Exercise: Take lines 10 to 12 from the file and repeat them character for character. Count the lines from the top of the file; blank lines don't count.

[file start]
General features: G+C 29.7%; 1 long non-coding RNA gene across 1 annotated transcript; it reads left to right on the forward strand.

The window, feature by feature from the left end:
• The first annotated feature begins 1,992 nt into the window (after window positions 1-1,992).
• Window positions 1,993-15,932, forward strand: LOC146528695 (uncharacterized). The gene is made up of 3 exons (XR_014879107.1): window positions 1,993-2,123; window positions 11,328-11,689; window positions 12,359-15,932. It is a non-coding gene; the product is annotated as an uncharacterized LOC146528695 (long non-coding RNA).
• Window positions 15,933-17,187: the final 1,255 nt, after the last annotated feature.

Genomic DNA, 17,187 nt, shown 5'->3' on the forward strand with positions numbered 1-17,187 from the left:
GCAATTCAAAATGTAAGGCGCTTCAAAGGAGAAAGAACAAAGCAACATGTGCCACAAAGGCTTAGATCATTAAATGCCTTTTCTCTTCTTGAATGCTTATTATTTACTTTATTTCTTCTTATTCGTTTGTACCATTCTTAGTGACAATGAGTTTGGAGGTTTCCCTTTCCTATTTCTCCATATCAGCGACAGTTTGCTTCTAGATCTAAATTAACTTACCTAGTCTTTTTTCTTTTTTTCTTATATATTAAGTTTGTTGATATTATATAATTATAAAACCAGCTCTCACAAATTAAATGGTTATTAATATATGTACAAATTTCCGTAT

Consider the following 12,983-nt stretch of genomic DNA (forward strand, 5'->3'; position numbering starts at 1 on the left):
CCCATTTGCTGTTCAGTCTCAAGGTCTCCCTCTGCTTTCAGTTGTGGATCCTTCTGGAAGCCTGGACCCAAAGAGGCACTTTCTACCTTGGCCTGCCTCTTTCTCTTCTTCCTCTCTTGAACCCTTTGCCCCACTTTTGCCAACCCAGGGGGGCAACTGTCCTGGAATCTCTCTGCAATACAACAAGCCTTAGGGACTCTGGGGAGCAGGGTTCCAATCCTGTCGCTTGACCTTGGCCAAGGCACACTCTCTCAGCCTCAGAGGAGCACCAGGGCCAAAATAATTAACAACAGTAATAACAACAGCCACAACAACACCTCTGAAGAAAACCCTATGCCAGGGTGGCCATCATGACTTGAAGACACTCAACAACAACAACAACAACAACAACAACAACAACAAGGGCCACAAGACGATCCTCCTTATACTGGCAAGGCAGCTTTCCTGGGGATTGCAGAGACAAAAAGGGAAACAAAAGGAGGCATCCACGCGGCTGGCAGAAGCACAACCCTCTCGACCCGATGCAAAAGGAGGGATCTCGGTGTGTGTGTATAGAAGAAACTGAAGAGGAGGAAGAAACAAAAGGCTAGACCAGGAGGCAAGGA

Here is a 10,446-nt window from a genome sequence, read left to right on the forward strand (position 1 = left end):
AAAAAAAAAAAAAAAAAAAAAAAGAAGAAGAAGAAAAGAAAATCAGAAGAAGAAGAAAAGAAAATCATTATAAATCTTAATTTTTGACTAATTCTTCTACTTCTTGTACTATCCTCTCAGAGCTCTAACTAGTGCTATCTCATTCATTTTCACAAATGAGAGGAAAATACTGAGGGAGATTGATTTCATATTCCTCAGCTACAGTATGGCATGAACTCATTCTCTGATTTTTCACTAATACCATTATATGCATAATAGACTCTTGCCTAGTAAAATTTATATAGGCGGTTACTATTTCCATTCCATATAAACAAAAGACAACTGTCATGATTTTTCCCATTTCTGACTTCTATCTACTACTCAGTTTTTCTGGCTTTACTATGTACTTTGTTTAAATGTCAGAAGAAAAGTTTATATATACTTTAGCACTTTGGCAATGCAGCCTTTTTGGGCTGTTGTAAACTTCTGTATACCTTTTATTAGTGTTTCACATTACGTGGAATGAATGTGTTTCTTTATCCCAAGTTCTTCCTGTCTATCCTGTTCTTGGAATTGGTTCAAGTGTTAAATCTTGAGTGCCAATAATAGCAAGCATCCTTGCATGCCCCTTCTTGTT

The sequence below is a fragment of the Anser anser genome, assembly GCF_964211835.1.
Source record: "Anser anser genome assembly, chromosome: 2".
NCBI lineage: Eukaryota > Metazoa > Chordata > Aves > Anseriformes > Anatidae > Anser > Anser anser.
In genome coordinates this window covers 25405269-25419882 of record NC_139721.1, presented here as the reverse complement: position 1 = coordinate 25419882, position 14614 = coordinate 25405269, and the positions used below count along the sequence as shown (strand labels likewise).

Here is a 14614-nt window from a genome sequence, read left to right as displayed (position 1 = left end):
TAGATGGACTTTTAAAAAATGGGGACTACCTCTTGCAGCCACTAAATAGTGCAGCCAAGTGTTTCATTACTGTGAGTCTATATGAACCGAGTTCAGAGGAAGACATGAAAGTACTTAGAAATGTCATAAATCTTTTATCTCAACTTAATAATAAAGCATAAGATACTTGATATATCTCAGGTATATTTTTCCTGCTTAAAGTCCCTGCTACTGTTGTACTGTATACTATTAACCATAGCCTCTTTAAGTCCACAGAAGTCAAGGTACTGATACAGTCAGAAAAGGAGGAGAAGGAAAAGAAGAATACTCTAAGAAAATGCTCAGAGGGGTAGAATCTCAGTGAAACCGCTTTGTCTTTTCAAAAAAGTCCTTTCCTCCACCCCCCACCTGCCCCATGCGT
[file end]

Here is a 10,446-nt window from a genome sequence, read left to right on the forward strand (position 1 = left end):
AAAAAAAAAAAAAAAAAAAAAAAGAAGAAGAAGAAAAGAAAATCAGAAGAAGAAGAAAAGAAAATCATTATAAATCTTAATTTTTGACTAATTCTTCTACTTCTTGTACTATCCTCTCAGAGCTCTAACTAGTGCTATCTCATTCATTTTCACAAATGAGAGGAAAATACTGAGGGAGATTGATTTCATATTCCTCAGCTACAGTATGGCATGAACTCATTCTCTGATTTTTCACTAATACCATTATATGCATAATAGACTCTTGCCTAGTAAAATTTATATAGGCGGTTACTATTTCCATTCCATATAAACAAAAGACAACTGTCATGATTTTTCCCATTTCTGACTTCTATCTACTACTCAGTTTTTCTGGCTTTACTATGTACTTTGTTTAAATGTCAGAAGAAAAGTTTATATATACTTTAGCACTTTGGCAATGCAGCCTTTTTGGGCTGTTGTAAACTTCTGTATACCTTTTATTAGTGTTTCACATTACGTGGAATGAATGTGTTTCTTTATCCCAAGTTCTTCCTGTCTATCCTGTTCTTGGAATTGGTTCAAGTGTTAAATCTTGAGTGCCAATAATAGCAAGCATCCTTGCATGCCCCTTCTTGTT

The sequence below is a fragment of the Anser anser genome, assembly GCF_964211835.1.